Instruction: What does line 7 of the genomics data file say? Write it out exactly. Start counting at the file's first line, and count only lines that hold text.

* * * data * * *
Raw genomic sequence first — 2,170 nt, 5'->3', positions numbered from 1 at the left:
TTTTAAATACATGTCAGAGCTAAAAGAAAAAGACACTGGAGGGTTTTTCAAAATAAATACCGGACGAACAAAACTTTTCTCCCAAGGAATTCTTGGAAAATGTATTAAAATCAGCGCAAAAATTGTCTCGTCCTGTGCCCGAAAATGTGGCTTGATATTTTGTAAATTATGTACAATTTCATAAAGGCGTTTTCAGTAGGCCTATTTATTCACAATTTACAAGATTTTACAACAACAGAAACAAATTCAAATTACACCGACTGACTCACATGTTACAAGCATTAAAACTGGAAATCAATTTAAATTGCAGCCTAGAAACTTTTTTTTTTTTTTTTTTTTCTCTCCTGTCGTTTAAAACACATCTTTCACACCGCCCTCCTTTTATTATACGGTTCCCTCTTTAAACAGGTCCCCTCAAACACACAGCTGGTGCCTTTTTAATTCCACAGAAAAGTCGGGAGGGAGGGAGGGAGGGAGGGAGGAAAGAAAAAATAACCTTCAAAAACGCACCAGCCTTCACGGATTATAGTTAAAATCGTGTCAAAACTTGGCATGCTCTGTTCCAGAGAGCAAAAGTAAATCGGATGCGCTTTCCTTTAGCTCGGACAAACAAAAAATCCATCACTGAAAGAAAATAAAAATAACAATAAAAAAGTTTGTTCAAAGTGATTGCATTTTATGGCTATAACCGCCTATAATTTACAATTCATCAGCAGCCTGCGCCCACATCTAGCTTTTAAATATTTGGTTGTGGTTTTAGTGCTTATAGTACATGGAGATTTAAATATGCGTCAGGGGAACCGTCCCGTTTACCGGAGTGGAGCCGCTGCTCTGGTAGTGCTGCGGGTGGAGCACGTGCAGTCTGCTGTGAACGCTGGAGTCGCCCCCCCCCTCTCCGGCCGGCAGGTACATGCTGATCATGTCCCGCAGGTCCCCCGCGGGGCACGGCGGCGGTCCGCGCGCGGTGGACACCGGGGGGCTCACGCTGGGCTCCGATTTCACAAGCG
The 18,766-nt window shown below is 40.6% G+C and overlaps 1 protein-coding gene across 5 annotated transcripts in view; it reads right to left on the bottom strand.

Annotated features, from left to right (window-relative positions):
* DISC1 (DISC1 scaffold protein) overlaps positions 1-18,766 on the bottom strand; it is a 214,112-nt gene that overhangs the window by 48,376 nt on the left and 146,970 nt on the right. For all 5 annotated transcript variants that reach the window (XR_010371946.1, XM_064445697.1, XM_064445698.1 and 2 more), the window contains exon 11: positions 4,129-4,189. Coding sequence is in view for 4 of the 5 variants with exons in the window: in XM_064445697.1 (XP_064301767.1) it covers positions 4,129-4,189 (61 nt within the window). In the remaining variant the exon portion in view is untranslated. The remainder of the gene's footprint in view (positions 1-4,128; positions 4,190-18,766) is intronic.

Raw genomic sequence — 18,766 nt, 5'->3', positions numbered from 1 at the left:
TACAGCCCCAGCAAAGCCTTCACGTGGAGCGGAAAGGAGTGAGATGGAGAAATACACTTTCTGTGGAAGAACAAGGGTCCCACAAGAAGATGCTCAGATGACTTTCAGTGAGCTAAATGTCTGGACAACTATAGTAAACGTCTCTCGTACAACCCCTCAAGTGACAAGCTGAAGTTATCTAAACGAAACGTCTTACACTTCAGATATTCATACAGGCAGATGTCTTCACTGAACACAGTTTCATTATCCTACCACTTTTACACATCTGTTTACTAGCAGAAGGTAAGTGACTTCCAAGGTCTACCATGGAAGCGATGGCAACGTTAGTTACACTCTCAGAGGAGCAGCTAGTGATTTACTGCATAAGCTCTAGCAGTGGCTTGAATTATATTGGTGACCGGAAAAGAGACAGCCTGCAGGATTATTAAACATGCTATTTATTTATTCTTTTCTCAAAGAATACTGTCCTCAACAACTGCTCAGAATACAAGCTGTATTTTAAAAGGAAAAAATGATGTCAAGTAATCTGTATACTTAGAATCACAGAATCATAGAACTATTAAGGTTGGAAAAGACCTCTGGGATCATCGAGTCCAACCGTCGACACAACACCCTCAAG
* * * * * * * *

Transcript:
TACAGCCCCAGCAAAGCCTTCACGTGGAGCGGAAAGGAGTGAGATGGAGAAATACACTTTCTGTGGAAGAACAAGGGTCCCACAAGAAGATGCTCAGATGACTTTCAGTGAGCTAAATGTCTGGACAACTATAGTAAACGTCTCTCGTACAACCCCTCAAGTGACAAGCTGAAGTTATCTAAACGAAACGTCTTACACTTCAGATATTCATACAGGCAGATGTCTTCACTGAACACAGTTTCATTATCCTACCACTTTTACACATCTGTTTACTAGCAGAAGGTAAGTGACTTCCAAGGTCTACCATGGAAGCGATGGCAACGTTAGTTACACTCTCAGAGGAGCAGCTAGTGATTTACTGCATAAGCTCTAGCAGTGGCTTGAATTATATTGGTGACCGGAAAAGAGACAGCCTGCAGGATTATTAAACATGCTATTTATTTATTCTTTTCTCAAAGAATACTGTCCTCAACAACTGCTCAGAATACAAGCTGTATTTTAAAAGGAAAAAATGATGTCAAGTAATCTGTATACTTAGAATCACAGAATCATAGAACTATTAAGGTTGGAAAAGACCTCTGGGATCATCGAGTCCAACCGTCGACACAACACCCTCAAG